A 30-year-old Indian woman, who had been unable to open her mouth since birth due to a "rare congenital fusion" of her jaw joint with her skull, has been successfully treated at Delhi's Sir Ganga Ram Hospital.
"The mouth opening was so small that she was not even able to touch her tongue with her hand. In last 30 years, she was unable to eat solid food and had difficulty speaking. She had lost almost all her teeth due to dental infection," said the hospital on Monday in a statement.
“To make the situation even more complicated, the patient had a neuro-vascular malformation (tumour) over the right half of her face, orbit and forehead. Also there was no vision in the right eye,” it said.
According to the doctors at the hospital, the condition of 30-year-old Astha Mongia was “so complicated” that she had been turned away by leading hospitals in the United Kingdom and Dubai, which said that there was no “surgical solution” to the woman’s problem.
The team of doctors who led the operation comprised specialists from hospital’s plastic surgery department, vascular and endo-vascular surgery unit and the anaesthesia team.
“They decided to go ahead with the high risk surgery after extensive discussions and planning with radiology and vascular experts,” said the hospital.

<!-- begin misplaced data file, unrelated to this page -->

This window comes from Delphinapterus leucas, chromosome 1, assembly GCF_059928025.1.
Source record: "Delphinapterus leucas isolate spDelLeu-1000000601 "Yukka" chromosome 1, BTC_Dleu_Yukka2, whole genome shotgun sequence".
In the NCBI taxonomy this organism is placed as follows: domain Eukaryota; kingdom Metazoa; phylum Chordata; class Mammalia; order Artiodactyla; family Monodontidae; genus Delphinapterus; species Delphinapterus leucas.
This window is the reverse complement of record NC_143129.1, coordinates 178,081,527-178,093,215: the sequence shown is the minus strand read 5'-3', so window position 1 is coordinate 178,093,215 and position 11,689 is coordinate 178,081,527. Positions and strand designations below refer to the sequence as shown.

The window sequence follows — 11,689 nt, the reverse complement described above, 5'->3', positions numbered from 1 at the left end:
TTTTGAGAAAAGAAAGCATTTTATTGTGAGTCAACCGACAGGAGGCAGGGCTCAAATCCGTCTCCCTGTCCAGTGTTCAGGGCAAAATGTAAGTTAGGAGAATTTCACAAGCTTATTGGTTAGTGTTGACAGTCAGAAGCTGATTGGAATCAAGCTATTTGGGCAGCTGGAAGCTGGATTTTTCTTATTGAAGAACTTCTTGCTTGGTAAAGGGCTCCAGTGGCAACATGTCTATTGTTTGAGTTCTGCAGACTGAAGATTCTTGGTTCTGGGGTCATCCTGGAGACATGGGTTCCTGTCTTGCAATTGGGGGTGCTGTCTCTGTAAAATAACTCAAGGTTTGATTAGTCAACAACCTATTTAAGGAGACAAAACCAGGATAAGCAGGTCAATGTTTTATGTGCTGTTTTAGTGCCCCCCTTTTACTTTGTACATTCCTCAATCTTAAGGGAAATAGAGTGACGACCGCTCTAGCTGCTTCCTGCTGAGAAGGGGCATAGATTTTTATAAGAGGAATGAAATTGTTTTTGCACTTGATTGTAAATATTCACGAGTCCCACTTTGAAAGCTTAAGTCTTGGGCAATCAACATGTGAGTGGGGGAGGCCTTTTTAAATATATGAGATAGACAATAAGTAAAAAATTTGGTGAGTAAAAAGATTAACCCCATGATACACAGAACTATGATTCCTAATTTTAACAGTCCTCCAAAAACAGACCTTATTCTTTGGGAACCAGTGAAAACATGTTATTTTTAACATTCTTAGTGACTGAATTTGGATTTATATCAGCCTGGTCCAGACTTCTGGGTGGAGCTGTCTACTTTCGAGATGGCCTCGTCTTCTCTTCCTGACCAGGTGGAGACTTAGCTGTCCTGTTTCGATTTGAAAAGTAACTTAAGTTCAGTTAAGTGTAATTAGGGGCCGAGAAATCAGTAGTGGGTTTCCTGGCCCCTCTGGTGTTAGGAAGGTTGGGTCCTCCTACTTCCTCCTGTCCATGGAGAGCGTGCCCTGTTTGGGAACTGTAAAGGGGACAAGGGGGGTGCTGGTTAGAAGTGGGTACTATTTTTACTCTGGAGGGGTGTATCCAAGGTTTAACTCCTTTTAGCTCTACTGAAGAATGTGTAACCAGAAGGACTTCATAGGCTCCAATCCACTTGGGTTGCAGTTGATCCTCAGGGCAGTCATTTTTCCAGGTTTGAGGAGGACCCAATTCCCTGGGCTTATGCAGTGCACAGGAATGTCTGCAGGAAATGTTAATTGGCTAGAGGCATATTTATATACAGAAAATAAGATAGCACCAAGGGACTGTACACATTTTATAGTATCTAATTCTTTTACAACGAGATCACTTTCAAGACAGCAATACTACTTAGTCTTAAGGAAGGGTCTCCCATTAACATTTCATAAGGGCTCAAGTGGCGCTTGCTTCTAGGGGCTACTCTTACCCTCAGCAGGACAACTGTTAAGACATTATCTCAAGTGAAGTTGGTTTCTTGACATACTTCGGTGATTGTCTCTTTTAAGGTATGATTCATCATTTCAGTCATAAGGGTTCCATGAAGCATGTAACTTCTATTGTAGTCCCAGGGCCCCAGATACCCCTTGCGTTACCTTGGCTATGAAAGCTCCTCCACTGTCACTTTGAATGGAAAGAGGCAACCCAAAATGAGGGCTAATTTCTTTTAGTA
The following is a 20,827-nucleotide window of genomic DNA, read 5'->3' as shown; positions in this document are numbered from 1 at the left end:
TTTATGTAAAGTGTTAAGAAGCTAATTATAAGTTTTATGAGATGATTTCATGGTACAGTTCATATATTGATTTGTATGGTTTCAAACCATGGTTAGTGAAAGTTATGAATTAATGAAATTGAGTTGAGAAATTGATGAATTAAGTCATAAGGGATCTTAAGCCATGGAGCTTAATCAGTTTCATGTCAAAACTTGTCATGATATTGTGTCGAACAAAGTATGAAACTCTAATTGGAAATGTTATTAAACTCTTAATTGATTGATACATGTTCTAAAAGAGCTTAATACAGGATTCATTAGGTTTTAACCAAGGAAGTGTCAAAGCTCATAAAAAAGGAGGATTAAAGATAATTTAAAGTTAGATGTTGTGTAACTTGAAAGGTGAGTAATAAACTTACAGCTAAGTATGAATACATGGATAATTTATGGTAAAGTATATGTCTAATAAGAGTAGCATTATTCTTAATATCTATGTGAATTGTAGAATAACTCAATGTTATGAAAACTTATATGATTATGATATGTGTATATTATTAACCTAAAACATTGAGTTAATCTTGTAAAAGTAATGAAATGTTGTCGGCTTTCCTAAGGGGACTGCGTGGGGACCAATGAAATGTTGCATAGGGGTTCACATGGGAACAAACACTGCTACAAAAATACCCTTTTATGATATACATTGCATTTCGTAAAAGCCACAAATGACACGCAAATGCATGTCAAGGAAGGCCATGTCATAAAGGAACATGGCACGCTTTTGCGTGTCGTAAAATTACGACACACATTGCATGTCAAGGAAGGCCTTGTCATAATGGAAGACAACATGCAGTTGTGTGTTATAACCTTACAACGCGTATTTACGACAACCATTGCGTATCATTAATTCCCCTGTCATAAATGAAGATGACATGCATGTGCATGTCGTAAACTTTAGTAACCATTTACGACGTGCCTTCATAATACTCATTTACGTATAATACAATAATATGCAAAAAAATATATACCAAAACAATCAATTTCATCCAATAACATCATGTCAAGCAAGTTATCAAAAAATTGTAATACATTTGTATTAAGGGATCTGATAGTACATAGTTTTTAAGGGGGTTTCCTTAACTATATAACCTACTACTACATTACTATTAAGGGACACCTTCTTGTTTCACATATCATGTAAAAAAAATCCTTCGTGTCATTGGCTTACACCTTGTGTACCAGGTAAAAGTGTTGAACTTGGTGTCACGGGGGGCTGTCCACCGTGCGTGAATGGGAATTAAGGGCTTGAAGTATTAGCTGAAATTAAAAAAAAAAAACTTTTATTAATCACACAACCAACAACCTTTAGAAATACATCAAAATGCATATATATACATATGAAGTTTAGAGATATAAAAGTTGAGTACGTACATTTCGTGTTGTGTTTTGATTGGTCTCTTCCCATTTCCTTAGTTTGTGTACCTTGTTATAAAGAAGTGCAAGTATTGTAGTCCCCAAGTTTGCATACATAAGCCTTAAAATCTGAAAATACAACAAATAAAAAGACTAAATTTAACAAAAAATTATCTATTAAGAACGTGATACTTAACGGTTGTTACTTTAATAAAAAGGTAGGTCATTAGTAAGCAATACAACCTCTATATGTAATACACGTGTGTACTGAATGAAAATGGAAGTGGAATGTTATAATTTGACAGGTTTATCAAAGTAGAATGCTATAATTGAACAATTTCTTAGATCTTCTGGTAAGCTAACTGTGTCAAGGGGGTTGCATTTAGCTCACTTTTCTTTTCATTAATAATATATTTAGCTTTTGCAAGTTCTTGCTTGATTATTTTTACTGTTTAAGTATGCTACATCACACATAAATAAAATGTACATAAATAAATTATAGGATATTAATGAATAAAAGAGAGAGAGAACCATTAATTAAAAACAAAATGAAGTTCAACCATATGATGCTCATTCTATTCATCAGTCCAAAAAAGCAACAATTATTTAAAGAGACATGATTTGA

“For such patients to open the mouth, both the condyles (ball like head of jaw joint) have to be removed. Many a time a tongue like bony extension in front of ball joint known as coronoid process also has to be either removed surgically or at least fractured. But in her case this was easier said than done because there was bunch of vessels surrounding the coronoid process on the right side,” Dr. Rajeev Ahuja, a Senior Plastic Surgeon, told Sputnik.
The risky procedure involved the patient being injected with a sclerosant to shrink the blood filled vessels, followed by “slowly pushing aside bulky neurovascular formations”, said doctors, warning that any “misadventure” at the stage could have led to death.
Doctors said that from a mouth opening of a mere 2.5 cm when she came to the hospital, the surgery had led to her mouth opening being increased to 3 cm.
A “normal person” has a mouth opening between 4 and 6 cm, said the doctors.
“It is a miracle that I am able to open my mouth as well as eat without any difficulty. I am very happy,” said Astha at the time of her discharge. She joyously disclosed that this was the first time she had spoken “clearly” in 30 years.